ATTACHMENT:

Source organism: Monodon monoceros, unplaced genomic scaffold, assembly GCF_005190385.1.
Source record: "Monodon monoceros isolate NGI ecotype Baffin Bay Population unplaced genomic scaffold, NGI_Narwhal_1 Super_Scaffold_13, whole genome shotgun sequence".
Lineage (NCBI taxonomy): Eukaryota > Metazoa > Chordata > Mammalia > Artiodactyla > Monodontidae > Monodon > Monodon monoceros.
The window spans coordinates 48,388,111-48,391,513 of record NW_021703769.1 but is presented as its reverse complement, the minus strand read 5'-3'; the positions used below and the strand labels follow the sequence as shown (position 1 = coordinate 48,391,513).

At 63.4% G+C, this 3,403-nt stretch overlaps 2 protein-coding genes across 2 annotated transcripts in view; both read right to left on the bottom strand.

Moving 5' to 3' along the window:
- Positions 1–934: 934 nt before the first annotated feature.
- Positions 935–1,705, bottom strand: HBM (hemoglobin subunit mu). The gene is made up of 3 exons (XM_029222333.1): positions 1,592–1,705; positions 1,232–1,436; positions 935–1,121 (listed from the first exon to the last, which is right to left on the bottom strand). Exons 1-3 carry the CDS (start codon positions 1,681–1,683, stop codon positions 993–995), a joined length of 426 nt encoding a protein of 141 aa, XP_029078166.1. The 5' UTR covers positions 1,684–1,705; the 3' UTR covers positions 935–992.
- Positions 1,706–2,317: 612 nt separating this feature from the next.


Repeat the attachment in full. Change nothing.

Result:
Source organism: Monodon monoceros, unplaced genomic scaffold, assembly GCF_005190385.1.
Source record: "Monodon monoceros isolate NGI ecotype Baffin Bay Population unplaced genomic scaffold, NGI_Narwhal_1 Super_Scaffold_13, whole genome shotgun sequence".
Lineage (NCBI taxonomy): Eukaryota > Metazoa > Chordata > Mammalia > Artiodactyla > Monodontidae > Monodon > Monodon monoceros.
The window spans coordinates 48,388,111-48,391,513 of record NW_021703769.1 but is presented as its reverse complement, the minus strand read 5'-3'; the positions used below and the strand labels follow the sequence as shown (position 1 = coordinate 48,391,513).

At 63.4% G+C, this 3,403-nt stretch overlaps 2 protein-coding genes across 2 annotated transcripts in view; both read right to left on the bottom strand.

Moving 5' to 3' along the window:
- Positions 1–934: 934 nt before the first annotated feature.
- Positions 935–1,705, bottom strand: HBM (hemoglobin subunit mu). The gene is made up of 3 exons (XM_029222333.1): positions 1,592–1,705; positions 1,232–1,436; positions 935–1,121 (listed from the first exon to the last, which is right to left on the bottom strand). Exons 1-3 carry the CDS (start codon positions 1,681–1,683, stop codon positions 993–995), a joined length of 426 nt encoding a protein of 141 aa, XP_029078166.1. The 5' UTR covers positions 1,684–1,705; the 3' UTR covers positions 935–992.
- Positions 1,706–2,317: 612 nt separating this feature from the next.